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abstract allegory animal appear beauty Ben Jonson body character chemical affinity Coleridge Coleridge's coloured common COVENT GARDEN Dante definition Dictionary distinct divine Don Quixote Edition Elbingerode electricity English Engravings Essay existence expressed faculties fancy feeling former genius GEORGE BELL Greek History human humour Hydriotaphia idea Illustrations images imagination Index individual insect instance intellectual Jeremy Taylor language latter least Lectures less light living magnetism mean Memoir Milton mind moral nature never nomos Notes numerous object organ pantheism passage passion perfect person philosophy pleasure poem poet poetry polytheism Portrait present principle quincunxes Rabelais reader reason religion revised Roman S. T. Coleridge Sara Coleridge sensation sense sensibility Shakspere soul spirit supposed symbol taste thing thought tion Tom Jones Translated true truth understanding unity vegetable verse vols volume whole Woodcuts words writer
Strana 80 - Earth fills her lap with pleasures of her own ; Yearnings she hath in her own natural kind, And even with something of a Mother's mind, And no unworthy aim, The homely Nurse doth all she can To make her Foster-child, her Inmate Man, Forget the glories he hath known, And that imperial palace whence he came. Behold the child among his new-born blisses A six years...
Strana 124 - It may, by metaphor, apply itself Unto the general disposition: As when some one peculiar quality Doth so possess a man, that it doth draw All his affects, his spirits, and his powers, In their confluctions, all to run one way, This may be truly said to be a humour.
Strana 27 - O Lady ! we receive but what we give, And in our life alone does Nature live; Ours is her wedding-garment, ours her shroud ! And would we aught behold, of higher worth, Than that inanimate cold world allowed To the poor loveless ever-anxious crowd, Ah ! from the soul itself must issue forth A light, a glory, a fair luminous cloud Enveloping the Earth — And from the soul itself must there be sent A sweet and potent voice, of its own birth, Of all sweet sounds the life and element!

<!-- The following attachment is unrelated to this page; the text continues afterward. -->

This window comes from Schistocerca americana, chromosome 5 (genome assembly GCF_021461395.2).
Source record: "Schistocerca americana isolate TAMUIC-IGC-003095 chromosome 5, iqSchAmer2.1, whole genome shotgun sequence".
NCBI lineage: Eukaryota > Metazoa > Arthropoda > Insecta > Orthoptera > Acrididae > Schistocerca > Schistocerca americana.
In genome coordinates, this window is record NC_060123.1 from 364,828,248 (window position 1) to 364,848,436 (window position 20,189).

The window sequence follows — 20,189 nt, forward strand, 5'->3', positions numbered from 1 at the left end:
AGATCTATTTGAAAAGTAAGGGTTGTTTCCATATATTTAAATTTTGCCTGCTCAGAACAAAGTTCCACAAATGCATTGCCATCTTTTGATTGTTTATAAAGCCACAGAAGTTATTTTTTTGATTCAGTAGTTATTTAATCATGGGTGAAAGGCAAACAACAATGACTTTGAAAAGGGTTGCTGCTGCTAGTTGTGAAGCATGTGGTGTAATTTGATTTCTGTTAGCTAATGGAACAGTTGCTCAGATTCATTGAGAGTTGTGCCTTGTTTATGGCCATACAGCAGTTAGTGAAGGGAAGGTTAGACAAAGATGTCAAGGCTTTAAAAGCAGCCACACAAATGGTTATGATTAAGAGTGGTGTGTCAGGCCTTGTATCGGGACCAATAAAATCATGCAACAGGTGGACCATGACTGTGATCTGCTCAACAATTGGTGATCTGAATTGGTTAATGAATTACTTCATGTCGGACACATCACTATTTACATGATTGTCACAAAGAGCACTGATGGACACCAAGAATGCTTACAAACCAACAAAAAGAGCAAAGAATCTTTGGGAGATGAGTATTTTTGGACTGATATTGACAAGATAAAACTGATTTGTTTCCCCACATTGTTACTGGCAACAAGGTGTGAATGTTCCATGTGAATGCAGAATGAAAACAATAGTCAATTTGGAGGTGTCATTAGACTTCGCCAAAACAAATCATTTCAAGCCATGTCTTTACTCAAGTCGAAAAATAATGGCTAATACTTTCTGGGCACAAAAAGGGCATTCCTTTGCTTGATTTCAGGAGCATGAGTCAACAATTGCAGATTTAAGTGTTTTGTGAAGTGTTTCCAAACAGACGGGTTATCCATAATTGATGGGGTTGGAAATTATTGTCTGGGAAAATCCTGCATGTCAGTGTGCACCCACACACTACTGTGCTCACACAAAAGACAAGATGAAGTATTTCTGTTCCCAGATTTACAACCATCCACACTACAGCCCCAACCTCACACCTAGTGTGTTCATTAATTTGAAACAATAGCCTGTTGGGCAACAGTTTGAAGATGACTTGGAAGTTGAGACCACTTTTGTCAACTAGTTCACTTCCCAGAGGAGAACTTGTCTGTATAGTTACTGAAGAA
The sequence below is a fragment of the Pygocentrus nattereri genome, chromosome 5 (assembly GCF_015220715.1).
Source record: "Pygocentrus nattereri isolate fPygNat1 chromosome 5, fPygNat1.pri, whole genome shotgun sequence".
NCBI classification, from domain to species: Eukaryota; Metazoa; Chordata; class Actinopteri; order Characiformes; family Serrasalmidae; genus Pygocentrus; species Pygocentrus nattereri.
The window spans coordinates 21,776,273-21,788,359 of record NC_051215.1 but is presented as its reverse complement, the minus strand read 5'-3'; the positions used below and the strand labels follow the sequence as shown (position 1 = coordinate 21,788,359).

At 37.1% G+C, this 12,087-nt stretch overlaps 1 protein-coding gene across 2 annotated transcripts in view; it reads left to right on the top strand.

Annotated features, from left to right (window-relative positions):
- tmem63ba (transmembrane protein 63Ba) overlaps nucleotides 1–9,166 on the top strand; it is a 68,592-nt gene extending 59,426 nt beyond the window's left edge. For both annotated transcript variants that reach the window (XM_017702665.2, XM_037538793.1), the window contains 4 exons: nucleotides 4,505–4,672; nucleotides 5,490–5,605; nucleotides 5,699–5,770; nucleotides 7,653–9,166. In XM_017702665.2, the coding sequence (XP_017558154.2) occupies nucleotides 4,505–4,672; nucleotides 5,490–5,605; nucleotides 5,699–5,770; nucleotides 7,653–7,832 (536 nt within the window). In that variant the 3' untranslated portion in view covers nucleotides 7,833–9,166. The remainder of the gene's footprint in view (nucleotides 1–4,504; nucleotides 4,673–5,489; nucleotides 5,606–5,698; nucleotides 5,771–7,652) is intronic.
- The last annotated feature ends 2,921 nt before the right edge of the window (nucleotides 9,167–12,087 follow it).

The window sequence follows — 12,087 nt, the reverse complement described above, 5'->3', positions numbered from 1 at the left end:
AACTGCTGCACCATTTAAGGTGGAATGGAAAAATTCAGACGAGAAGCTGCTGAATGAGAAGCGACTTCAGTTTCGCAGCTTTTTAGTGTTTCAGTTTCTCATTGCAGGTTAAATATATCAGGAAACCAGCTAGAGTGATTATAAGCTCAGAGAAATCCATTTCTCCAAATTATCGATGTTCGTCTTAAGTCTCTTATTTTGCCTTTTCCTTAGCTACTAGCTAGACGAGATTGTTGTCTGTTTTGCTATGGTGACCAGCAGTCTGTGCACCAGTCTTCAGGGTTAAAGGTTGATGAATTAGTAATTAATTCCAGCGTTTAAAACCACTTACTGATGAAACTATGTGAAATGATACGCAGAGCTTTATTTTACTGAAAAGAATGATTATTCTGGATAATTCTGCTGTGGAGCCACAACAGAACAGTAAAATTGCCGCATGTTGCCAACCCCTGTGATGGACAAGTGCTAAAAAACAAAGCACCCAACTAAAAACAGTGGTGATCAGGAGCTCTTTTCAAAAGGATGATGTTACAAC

Strana 202 - Gratiano speaks an infinite deal of nothing, more than any man in all Venice. His reasons are as two grains of wheat hid in two bushels of chaff : you shall seek all day ere you find them, and when you have them, they are not worth the search.
Strana 11 - This Is one of those works which demand from critics and from the public, before attempting to estimate Its merits in detail, an unqualified tribute of admiration. The first glance tells us that the book Is one on which the leisure of a busy lifetime and the whole resources of an enthusiastic author have been lavished without stint.
Strana 143 - Or se' tu quel Virgilio, e quella fonte, Che spande di parlar si largo fiume ? Risposi lui con vergognosa fronte. 81 O degli altri poeti onore e lume, Vagliami il lungo studio e il grande amore, Che m' ha fatto cercar lo tuo volume. 84 Tu se' lo mio maestro e il mio autore : Tu se' solo colui, da cui io tolsi Lo bello stile, che m
Strana 7 - With a view of providing for this want, and of making a series which has long held a high place in public estimation a more adequate representation of the whole body of English poetry, the Publishers have determined to issue a second series, which will contain some of the older poets, and the works of recent writers, so far as may be practicable by arrange- . ment with the representatives of the poets whose works are still copyright.
Strana 303 - Another misery there is in affection ; that whom we truly love like our own selves, we forget their looks, nor can our memory retain the idea of their faces ; and it is no wonder, for they are ourselves, and our affection makes their looks our own.
Strana 29 - All this long eve, so balmy and serene, Have I been gazing on the western sky, And its peculiar tint of yellow green : And still I gaze — and with how blank an eye ! And those thin clouds above, in flakes and bars, That give away their motion to the stars...
Strana 45 - ... coexisting. These two constituent elements are likeness and unlikeness, or sameness and difference, and in all genuine creations of art there must be a union of these disparates. The artist may take his point of view where he pleases, provided that the desired effect be perceptibly produced, — that there be likeness in the difference, difference in the likeness, and a reconcilement of both in one. If there be likeness to nature without any check of difference, the result is disgusting, and...